U.S.-North Korean Officials Proceed On A Path To Make Summit Happen

Jun 1, 2018
Originally published on June 1, 2018 9:48 am
Copyright 2018 NPR. To see more, visit http://www.npr.org/.

RACHEL MARTIN, HOST:

President Trump is getting an unusual delivery today. A top North Korean official is going to hand him a letter from North Korea's leader, Kim Jong Un. It is the latest step in this dance between the U.S. and North Korea over whether Kim and Trump will hold a summit in Singapore later this month. U.S. Secretary of State Mike Pompeo held meetings with the senior official. His name is Kim Yong Chol. They met in New York this week. And Pompeo said they made real progress toward creating the conditions for a summit.

(SOUNDBITE OF ARCHIVED RECORDING)

MIKE POMPEO: Many conversations have been had about how we might perceive what the path might be forward so that we can achieve both the denuclearization that the world demands of North Korea and the security assurances that would be required for them to allow us to achieve that.

MARTIN: But they're not quite there yet. NPR White House reporter Ayesha Rascoe joins us to talk more. Hi, Ayesha.

AYESHA RASCOE, BYLINE: Good morning, Rachel.

MARTIN: Where do things stand? I realize that's a big question, but do your best.

RASCOE: As you said, a top official, Kim Yong Chol, from North Korea is supposed to deliver a letter from Kim Jong Un today. President Trump said he's looking forward to this letter. We don't know what it will say. But the White House is saying that there have been substantive talks between the U.S. and North Korea in recent days. And Secretary Pompeo says real progress has been made by both sides in the last 72 hours or so.

MARTIN: Right. But we don't exactly know what that progress is. We know the U.S. has made it a precondition of the summit that the North promise to eventually denuclearize. But the North has been intransigent on that point, right?

RASCOE: Yes. And that's the main obstacle that remains right now. The U.S. wants North Korea to give up its nuclear weapons and to give it up - give them up quickly. It's not clear that North Korea would agree to that under - or under what circumstances they would. And so they have to figure out how to get to the same - get on the same page. Secretary Pompeo has acknowledged that this is not - these differences aren't going to be resolved overnight - and that it could take days and weeks to work through these things.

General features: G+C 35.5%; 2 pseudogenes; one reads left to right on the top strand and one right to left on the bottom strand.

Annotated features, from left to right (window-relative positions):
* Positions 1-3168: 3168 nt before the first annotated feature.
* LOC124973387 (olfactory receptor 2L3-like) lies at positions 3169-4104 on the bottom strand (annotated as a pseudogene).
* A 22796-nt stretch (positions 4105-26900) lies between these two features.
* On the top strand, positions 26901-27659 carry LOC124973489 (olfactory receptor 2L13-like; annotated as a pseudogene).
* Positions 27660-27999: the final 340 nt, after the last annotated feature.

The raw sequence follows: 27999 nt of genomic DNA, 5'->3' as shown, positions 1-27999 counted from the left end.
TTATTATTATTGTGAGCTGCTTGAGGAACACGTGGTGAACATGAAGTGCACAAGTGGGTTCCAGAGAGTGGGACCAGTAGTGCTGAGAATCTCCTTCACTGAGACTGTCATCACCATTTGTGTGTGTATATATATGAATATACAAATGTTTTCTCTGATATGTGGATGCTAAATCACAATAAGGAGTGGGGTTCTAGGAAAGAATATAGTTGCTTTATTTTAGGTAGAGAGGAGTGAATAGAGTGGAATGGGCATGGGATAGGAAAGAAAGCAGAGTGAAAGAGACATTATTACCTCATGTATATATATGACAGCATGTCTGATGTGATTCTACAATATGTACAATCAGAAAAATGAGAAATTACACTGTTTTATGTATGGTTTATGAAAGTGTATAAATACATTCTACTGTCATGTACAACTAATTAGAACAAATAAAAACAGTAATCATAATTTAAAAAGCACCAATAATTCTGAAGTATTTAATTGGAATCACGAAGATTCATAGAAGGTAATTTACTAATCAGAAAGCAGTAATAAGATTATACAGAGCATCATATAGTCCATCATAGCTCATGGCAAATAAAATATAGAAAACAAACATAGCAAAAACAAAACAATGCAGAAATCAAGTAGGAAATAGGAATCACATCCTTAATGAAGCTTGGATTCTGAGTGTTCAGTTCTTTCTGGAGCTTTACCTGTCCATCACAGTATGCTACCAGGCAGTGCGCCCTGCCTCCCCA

MARTIN: Which is really interesting because we've heard U.S. officials say that they want something big and historic to come out of this summit. And President Trump there now suggesting that this could be more than one meeting. We might see more than one summit. Exactly at what point are we going to know if a first summit even happens, Ayesha? Because June 12 is coming right up.

RASCOE: We don't know yet. We don't know if this letter today will spur the U.S. to go ahead and say the summit is back on. We do know that the White House is saying that they are preparing as if the summit will take place on June 12. It does look like from the public statements that are being made that things are moving in the direction of a summit happening. But we don't know everything that's going on behind the scenes.

MARTIN: Lastly, we should touch on this - President Trump pardoned someone yesterday, conservative commentator Dinesh D'Souza, who pled guilty to making illegal campaign contributions in 2014. What do we know about the president's reasons for doing this now?

RASCOE: President Trump said he felt like D'Souza had been treated unfairly. He said he felt like he should've just had to pay a fine instead of being sentenced to five years of probation. So that's why he took the action.

MARTIN: All right. NPR's Ayesha Rascoe for us this morning. Thanks so much, Ayesha.

RASCOE: Thank you. Transcript provided by NPR, Copyright NPR.